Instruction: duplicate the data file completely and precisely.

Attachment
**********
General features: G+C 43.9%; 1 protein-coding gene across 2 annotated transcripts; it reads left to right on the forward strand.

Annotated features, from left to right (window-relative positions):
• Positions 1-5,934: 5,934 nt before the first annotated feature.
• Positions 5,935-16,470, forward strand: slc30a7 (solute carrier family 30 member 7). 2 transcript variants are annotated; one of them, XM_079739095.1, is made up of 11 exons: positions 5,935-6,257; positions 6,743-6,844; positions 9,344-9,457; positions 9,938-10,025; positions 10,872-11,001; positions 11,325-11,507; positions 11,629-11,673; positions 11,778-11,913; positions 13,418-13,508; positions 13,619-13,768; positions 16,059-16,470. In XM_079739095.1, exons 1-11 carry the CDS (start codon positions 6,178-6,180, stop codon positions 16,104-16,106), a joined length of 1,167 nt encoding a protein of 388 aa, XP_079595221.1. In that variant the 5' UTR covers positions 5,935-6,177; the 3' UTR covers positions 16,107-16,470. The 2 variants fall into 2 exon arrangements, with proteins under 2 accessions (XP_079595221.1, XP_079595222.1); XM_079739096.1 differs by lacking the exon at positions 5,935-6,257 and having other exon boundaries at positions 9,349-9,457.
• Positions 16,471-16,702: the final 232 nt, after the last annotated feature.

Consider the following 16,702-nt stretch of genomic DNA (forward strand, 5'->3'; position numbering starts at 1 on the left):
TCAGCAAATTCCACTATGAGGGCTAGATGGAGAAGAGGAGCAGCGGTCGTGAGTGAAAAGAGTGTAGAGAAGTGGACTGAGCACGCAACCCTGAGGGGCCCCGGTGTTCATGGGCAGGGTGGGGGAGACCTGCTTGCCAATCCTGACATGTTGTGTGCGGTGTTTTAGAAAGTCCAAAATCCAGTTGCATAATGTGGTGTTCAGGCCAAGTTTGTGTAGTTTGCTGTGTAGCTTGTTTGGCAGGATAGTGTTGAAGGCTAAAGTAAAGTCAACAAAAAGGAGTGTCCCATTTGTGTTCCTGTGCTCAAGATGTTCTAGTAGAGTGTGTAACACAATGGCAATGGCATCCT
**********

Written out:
General features: G+C 43.9%; 1 protein-coding gene across 2 annotated transcripts; it reads left to right on the forward strand.

Annotated features, from left to right (window-relative positions):
• Positions 1-5,934: 5,934 nt before the first annotated feature.
• Positions 5,935-16,470, forward strand: slc30a7 (solute carrier family 30 member 7). 2 transcript variants are annotated; one of them, XM_079739095.1, is made up of 11 exons: positions 5,935-6,257; positions 6,743-6,844; positions 9,344-9,457; positions 9,938-10,025; positions 10,872-11,001; positions 11,325-11,507; positions 11,629-11,673; positions 11,778-11,913; positions 13,418-13,508; positions 13,619-13,768; positions 16,059-16,470. In XM_079739095.1, exons 1-11 carry the CDS (start codon positions 6,178-6,180, stop codon positions 16,104-16,106), a joined length of 1,167 nt encoding a protein of 388 aa, XP_079595221.1. In that variant the 5' UTR covers positions 5,935-6,177; the 3' UTR covers positions 16,107-16,470. The 2 variants fall into 2 exon arrangements, with proteins under 2 accessions (XP_079595221.1, XP_079595222.1); XM_079739096.1 differs by lacking the exon at positions 5,935-6,257 and having other exon boundaries at positions 9,349-9,457.
• Positions 16,471-16,702: the final 232 nt, after the last annotated feature.

Consider the following 16,702-nt stretch of genomic DNA (forward strand, 5'->3'; position numbering starts at 1 on the left):
TCAGCAAATTCCACTATGAGGGCTAGATGGAGAAGAGGAGCAGCGGTCGTGAGTGAAAAGAGTGTAGAGAAGTGGACTGAGCACGCAACCCTGAGGGGCCCCGGTGTTCATGGGCAGGGTGGGGGAGACCTGCTTGCCAATCCTGACATGTTGTGTGCGGTGTTTTAGAAAGTCCAAAATCCAGTTGCATAATGTGGTGTTCAGGCCAAGTTTGTGTAGTTTGCTGTGTAGCTTGTTTGGCAGGATAGTGTTGAAGGCTAAAGTAAAGTCAACAAAAAGGAGTGTCCCATTTGTGTTCCTGTGCTCAAGATGTTCTAGTAGAGTGTGTAACACAATGGCAATGGCATCCT